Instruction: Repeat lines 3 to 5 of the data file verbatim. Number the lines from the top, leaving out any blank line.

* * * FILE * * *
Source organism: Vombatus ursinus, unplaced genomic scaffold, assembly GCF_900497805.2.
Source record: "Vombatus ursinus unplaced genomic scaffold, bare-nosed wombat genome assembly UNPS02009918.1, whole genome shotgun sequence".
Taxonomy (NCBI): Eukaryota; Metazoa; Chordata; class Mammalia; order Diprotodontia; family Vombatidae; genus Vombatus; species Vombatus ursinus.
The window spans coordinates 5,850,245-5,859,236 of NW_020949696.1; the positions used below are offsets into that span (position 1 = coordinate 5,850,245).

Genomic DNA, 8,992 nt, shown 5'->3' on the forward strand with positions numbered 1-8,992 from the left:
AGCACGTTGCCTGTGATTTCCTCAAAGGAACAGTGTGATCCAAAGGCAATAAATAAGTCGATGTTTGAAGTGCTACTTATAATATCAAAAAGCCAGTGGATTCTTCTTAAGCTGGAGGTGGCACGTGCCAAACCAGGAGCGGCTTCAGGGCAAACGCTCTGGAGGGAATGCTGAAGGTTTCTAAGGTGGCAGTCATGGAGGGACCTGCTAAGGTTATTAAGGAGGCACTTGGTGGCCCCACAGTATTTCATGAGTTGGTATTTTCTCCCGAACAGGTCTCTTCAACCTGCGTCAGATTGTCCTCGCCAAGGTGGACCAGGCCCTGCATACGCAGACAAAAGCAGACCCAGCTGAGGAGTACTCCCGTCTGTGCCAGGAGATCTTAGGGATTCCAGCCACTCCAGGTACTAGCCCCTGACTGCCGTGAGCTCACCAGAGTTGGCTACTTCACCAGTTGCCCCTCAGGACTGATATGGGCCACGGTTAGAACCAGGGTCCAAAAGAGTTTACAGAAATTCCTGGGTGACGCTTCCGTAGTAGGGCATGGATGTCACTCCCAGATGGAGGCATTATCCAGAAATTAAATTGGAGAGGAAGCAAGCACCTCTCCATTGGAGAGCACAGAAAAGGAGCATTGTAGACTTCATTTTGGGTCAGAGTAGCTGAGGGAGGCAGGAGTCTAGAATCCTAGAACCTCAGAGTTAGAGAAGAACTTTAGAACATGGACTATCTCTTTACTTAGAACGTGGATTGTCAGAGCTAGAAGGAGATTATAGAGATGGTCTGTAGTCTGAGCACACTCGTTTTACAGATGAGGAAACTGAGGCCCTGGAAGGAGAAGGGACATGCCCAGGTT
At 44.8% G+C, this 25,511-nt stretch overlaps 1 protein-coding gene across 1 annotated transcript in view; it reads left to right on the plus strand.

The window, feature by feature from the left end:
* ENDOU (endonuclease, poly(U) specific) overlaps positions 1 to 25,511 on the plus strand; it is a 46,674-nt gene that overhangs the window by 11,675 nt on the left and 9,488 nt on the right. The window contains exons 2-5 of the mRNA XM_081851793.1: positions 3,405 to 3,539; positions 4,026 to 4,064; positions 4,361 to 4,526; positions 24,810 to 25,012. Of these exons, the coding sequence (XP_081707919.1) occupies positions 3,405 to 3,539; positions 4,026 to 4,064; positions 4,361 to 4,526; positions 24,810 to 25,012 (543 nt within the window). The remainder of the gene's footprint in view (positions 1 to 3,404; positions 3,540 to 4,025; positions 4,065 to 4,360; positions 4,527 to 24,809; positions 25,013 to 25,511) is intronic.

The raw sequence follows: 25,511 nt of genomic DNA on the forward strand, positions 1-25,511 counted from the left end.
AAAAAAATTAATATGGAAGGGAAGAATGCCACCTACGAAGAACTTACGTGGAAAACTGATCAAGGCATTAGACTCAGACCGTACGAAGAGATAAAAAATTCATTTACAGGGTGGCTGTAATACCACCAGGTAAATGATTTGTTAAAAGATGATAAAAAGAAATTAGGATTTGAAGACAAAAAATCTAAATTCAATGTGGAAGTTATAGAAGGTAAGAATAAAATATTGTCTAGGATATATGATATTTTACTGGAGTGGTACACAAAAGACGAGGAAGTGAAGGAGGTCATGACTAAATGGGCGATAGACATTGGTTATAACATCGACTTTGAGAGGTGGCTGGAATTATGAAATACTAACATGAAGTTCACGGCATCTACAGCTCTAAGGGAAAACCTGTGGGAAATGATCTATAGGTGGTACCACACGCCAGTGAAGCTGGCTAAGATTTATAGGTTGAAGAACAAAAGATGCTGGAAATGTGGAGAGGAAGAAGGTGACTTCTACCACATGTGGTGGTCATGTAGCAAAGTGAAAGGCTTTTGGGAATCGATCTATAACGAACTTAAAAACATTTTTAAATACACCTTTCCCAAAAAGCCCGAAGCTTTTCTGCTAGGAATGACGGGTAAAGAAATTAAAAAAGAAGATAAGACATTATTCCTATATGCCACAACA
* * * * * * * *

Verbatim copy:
Taxonomy (NCBI): Eukaryota; Metazoa; Chordata; class Mammalia; order Diprotodontia; family Vombatidae; genus Vombatus; species Vombatus ursinus.
The window spans coordinates 5,850,245-5,859,236 of NW_020949696.1; the positions used below are offsets into that span (position 1 = coordinate 5,850,245).

Genomic DNA, 8,992 nt, shown 5'->3' on the forward strand with positions numbered 1-8,992 from the left: